After years of operating in cramped quarters, the South Walton Boys & Girls Club has finished construction on their new building that provides nearly 30 times more space.
Since about 2007, the South Walton Boys & Girls Club has been running out three standalone trailers equaling about 1,500 square-feet. Before that, they operated on 30A by Topsail Park. With an average of 60-65 kids, ranging from kindergarten to eighth grade, it's been difficult to create activities and programs for the kids to enjoy.
"Space was a huge need," said program director Kim Banks. "Especially outdoor space, so kids can be physically active."
Now, with eight and a half acres, there's more than enough room for sports and outdoor activities. The club is working with Walton County and sharing the outdoor space in exchange for maintenance.
The 33,500 square-foot building has more than enough room for the current local membership — and then some. In the past, the South Walton Club has had to turn away some memberships because of spacing. With two full-size basketball courts, a computer lab, a cafe and several multipurpose rooms, a brand-new 77 passenger bus and, something they haven't had before, an office for employees, the local chapter will have the space needed for their goal of 200 memberships and upwards.
The club won't be moving very far since construction has taken place right behind the club's current location on Greenway Trail. But even just a few steps away, it feels like another world.
"It's a far cry from the trailers," said Shervin Rassa, CEO of Boys & Girls Club of Emerald Coast.
The building has been in the planning stages for the past five years and was originally scheduled to open in June, however some construction days were lost due to rain.
Finishing up the parking lot and emptying the trailers is next on the agenda before a grand opening in the fall.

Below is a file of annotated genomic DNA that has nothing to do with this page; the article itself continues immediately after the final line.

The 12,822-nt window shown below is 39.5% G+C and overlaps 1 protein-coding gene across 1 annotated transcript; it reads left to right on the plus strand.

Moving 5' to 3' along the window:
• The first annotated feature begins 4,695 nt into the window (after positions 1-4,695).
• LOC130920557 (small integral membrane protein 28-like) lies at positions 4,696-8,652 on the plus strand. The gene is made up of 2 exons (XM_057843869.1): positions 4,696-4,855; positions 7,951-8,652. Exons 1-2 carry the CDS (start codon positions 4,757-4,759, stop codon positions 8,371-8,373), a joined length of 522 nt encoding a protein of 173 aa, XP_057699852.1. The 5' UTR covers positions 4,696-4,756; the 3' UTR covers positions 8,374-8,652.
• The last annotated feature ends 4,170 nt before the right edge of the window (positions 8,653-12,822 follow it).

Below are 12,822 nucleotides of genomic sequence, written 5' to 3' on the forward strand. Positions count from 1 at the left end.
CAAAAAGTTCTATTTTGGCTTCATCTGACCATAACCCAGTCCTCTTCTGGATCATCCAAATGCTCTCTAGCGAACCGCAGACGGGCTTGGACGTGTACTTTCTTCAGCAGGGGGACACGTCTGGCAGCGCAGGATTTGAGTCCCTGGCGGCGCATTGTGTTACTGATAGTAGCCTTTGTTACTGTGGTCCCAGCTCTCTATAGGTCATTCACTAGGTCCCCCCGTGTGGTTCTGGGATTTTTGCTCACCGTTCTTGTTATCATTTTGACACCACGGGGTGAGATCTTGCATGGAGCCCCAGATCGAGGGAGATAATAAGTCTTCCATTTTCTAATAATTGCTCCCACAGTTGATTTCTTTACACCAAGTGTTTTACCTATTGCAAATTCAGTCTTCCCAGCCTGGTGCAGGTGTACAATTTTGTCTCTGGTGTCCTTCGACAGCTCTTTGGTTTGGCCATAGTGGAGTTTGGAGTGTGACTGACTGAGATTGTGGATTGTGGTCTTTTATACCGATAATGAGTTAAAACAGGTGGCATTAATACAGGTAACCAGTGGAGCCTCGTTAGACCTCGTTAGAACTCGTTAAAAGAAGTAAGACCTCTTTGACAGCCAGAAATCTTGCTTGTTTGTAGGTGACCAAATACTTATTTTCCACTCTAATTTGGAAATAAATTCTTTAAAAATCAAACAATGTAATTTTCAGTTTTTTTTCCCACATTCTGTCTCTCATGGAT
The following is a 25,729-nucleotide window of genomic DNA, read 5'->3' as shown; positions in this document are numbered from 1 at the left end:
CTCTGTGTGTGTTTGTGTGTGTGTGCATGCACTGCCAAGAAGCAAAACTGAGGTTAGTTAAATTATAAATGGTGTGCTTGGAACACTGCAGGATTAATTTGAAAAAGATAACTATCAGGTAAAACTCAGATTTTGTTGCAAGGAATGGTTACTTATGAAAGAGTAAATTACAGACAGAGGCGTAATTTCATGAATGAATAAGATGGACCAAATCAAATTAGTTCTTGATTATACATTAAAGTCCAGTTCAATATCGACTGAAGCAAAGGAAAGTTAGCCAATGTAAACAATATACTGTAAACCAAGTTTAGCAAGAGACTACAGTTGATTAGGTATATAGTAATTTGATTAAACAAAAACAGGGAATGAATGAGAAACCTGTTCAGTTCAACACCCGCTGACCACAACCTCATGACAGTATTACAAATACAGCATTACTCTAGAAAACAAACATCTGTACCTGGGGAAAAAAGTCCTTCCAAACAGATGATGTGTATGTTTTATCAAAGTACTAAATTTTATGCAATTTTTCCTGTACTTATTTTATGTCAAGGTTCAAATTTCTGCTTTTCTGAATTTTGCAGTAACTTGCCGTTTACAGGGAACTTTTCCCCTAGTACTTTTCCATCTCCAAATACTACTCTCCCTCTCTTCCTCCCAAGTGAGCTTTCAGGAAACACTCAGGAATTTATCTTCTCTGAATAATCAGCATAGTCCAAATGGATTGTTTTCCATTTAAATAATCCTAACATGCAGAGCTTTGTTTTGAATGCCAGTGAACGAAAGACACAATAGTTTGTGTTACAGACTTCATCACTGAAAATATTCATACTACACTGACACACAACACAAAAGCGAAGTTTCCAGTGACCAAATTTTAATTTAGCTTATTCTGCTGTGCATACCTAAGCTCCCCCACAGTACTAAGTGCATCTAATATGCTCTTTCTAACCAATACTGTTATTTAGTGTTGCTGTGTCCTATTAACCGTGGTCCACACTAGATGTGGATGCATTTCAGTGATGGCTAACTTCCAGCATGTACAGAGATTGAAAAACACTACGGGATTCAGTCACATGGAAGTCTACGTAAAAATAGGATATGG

Much of the funds used to build came from donations. While Boys & Girls Club memberships cost $85-$30 a month depending on a child's age, it only covers a small fraction of operating costs. In many cases, the club pays the fees.
“Seventy-three percent of fees we come up with through foundations," explained area and club director Stephanie Rhoden. "Children need to be here, it's a service to our kids. We provide them with a safe place to come after school. It's a home away from home."
Children up to the age of 18 are welcome to the club with the mission to "inspire and empower all young people to achieve their full potential."
"Every child is at need," said Rhoden.
"Boys & Girls Clubs provide youth with academic success skills, healthy lifestyles mechanisms and good character and citizenship traits," added Rass. "Through relationships with caring adults, our clubs are able to impact the lives’ of the young people we serve, provide them with hope and give our youth opportunities to mature into caring, responsible, and productive citizens within their respective communities."
Generosity is a form of currency for nonprofit organizations like Boys & Girls Club.
"Boys & Girls Clubs are community sustained units, and fiscal support from community donors is key to our sustainability and impact, through the generosity of several donors to include the Dugas Family Foundation and Pennington Foundation, our new South Walton Club has come to fruition," Rassa said.
Now that construction is over, moving day can't come soon enough for the South Walton Club employees.
"I'm just overwhelmed — actually I'm just really excited," said Banks. "I'm looking forward to experiencing the look on the kid's faces when they see the building. I think it will provide a sense of ownership."
Want more info? Donations of time and money are accepted at Boys & Girls Club. For more information, visit www.bgcec.com. Stay tuned for a future grand opening in the fall.